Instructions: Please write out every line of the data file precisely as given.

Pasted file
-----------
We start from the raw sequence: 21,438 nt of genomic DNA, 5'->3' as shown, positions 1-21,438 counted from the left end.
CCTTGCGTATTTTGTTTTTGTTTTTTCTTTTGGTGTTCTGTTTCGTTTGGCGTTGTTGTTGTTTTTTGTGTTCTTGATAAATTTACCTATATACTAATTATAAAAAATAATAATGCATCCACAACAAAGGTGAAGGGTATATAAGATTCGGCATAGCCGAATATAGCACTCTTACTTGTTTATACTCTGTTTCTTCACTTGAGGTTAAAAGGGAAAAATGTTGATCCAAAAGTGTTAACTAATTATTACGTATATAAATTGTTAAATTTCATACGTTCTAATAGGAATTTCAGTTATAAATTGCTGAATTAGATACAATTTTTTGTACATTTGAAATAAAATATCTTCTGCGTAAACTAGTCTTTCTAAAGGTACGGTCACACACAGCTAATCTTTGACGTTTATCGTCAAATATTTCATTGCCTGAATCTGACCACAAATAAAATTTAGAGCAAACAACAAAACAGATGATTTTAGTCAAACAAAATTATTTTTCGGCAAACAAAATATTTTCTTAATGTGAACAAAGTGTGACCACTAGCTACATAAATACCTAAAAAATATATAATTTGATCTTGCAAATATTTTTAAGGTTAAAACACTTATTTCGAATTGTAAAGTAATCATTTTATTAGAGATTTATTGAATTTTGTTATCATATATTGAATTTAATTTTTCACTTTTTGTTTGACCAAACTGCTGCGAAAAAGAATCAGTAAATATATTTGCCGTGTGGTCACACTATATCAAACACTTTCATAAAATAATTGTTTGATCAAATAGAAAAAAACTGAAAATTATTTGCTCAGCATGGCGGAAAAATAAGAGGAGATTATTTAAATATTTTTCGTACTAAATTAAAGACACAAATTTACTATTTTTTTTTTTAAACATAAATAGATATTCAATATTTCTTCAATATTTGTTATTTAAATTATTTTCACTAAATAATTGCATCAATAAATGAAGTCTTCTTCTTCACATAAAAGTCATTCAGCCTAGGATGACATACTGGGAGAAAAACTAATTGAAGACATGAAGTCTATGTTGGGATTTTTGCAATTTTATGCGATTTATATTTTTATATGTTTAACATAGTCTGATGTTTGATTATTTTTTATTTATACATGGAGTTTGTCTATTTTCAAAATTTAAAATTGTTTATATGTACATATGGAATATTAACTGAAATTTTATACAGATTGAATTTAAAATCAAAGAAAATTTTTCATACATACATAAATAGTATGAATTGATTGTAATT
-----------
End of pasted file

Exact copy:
We start from the raw sequence: 21,438 nt of genomic DNA, 5'->3' as shown, positions 1-21,438 counted from the left end.
CCTTGCGTATTTTGTTTTTGTTTTTTCTTTTGGTGTTCTGTTTCGTTTGGCGTTGTTGTTGTTTTTTGTGTTCTTGATAAATTTACCTATATACTAATTATAAAAAATAATAATGCATCCACAACAAAGGTGAAGGGTATATAAGATTCGGCATAGCCGAATATAGCACTCTTACTTGTTTATACTCTGTTTCTTCACTTGAGGTTAAAAGGGAAAAATGTTGATCCAAAAGTGTTAACTAATTATTACGTATATAAATTGTTAAATTTCATACGTTCTAATAGGAATTTCAGTTATAAATTGCTGAATTAGATACAATTTTTTGTACATTTGAAATAAAATATCTTCTGCGTAAACTAGTCTTTCTAAAGGTACGGTCACACACAGCTAATCTTTGACGTTTATCGTCAAATATTTCATTGCCTGAATCTGACCACAAATAAAATTTAGAGCAAACAACAAAACAGATGATTTTAGTCAAACAAAATTATTTTTCGGCAAACAAAATATTTTCTTAATGTGAACAAAGTGTGACCACTAGCTACATAAATACCTAAAAAATATATAATTTGATCTTGCAAATATTTTTAAGGTTAAAACACTTATTTCGAATTGTAAAGTAATCATTTTATTAGAGATTTATTGAATTTTGTTATCATATATTGAATTTAATTTTTCACTTTTTGTTTGACCAAACTGCTGCGAAAAAGAATCAGTAAATATATTTGCCGTGTGGTCACACTATATCAAACACTTTCATAAAATAATTGTTTGATCAAATAGAAAAAAACTGAAAATTATTTGCTCAGCATGGCGGAAAAATAAGAGGAGATTATTTAAATATTTTTCGTACTAAATTAAAGACACAAATTTACTATTTTTTTTTTTAAACATAAATAGATATTCAATATTTCTTCAATATTTGTTATTTAAATTATTTTCACTAAATAATTGCATCAATAAATGAAGTCTTCTTCTTCACATAAAAGTCATTCAGCCTAGGATGACATACTGGGAGAAAAACTAATTGAAGACATGAAGTCTATGTTGGGATTTTTGCAATTTTATGCGATTTATATTTTTATATGTTTAACATAGTCTGATGTTTGATTATTTTTTATTTATACATGGAGTTTGTCTATTTTCAAAATTTAAAATTGTTTATATGTACATATGGAATATTAACTGAAATTTTATACAGATTGAATTTAAAATCAAAGAAAATTTTTCATACATACATAAATAGTATGAATTGATTGTAATT